To test the independent links between social support that exists prior to and during confinement with support after release for adult males incarcerated for an average of 11 months in the Netherlands.
Longitudinal data from a large study on consequences of confinement, the Prison Project, are used to describe instrumental (live with) and expressive (core network) support before and after confinement from four sources (parent, partner, other family, friend) and during-confinement visits by the same groups. Multiequation models examine the contribution of preconfinement support and visits to postconfinement support, while also describing the interrelationship of support sources.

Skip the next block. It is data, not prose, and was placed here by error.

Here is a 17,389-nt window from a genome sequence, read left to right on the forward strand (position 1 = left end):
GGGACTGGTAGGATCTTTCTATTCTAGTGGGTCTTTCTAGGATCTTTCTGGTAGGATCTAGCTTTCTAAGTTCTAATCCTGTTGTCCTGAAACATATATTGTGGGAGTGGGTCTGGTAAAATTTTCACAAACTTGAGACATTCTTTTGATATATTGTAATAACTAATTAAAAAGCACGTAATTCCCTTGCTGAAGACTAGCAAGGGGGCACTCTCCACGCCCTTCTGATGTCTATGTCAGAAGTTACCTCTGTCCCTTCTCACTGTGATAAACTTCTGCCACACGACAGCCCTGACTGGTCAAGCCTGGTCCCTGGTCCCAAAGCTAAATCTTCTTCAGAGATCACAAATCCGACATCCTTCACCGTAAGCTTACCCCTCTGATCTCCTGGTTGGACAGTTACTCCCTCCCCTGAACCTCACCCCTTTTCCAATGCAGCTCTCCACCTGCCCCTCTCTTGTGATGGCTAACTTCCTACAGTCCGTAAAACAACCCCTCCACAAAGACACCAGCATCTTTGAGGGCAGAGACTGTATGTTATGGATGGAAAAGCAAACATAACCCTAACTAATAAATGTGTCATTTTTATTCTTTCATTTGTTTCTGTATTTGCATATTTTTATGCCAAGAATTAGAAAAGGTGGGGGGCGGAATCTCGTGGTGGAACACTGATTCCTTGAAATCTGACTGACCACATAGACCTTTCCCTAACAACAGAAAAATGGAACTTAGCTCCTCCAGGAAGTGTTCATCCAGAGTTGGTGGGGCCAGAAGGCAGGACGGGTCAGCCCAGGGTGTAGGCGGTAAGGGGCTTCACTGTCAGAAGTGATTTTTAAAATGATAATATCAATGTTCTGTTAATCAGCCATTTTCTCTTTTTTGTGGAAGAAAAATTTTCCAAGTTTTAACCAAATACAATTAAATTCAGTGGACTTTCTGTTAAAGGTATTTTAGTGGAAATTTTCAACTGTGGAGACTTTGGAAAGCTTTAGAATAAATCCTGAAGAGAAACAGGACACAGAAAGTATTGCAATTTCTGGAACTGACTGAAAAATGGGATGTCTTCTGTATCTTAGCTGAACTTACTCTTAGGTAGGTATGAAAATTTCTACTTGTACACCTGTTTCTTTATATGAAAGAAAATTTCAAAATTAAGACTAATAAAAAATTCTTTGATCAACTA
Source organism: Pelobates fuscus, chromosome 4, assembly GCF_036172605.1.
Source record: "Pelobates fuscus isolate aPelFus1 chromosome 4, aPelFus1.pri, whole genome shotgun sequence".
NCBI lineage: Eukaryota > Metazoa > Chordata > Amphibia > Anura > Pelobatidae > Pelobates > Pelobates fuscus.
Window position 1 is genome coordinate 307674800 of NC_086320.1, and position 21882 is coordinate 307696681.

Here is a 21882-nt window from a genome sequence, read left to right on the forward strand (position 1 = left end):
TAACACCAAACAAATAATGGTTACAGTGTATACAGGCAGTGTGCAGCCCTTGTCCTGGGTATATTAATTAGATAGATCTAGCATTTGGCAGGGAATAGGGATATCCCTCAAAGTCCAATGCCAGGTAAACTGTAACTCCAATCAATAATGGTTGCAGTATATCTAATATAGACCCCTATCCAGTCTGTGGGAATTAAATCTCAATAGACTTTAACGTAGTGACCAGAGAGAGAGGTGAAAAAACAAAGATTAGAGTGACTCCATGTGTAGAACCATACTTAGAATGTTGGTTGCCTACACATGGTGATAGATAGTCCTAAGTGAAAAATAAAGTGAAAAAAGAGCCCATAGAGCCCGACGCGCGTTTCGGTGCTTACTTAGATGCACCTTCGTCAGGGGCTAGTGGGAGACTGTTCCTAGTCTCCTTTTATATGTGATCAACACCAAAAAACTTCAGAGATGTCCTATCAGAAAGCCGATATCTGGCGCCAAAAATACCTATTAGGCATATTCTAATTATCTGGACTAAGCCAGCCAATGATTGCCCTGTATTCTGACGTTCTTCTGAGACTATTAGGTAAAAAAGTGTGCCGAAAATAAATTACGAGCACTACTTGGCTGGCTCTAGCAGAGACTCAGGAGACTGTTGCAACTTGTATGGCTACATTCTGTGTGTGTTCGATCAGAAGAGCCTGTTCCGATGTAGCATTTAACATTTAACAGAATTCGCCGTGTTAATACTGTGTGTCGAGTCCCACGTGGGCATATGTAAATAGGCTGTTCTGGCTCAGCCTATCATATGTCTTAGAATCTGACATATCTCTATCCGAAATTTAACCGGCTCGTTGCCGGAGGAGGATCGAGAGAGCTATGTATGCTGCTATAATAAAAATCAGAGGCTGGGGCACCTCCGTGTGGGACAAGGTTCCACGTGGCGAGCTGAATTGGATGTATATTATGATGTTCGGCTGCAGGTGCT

Preconfinement support is consistently related to receiving the same type after release. Receiving visits during confinement has a unique relationship with receiving postconfinement expressive support across all relational groups. Only visits from partners has an additional influence on instrumental support after release. Postconfinement support across provider groups is interrelated, with a positive correlation across providers for expressive support and a substitution effect for instrumental support between parents and partners.
After controlling for important preconfinement differences in support, visits remain significantly related to postconfinement expressive support, suggesting a possible mechanism by which visits help improve reentry outcomes.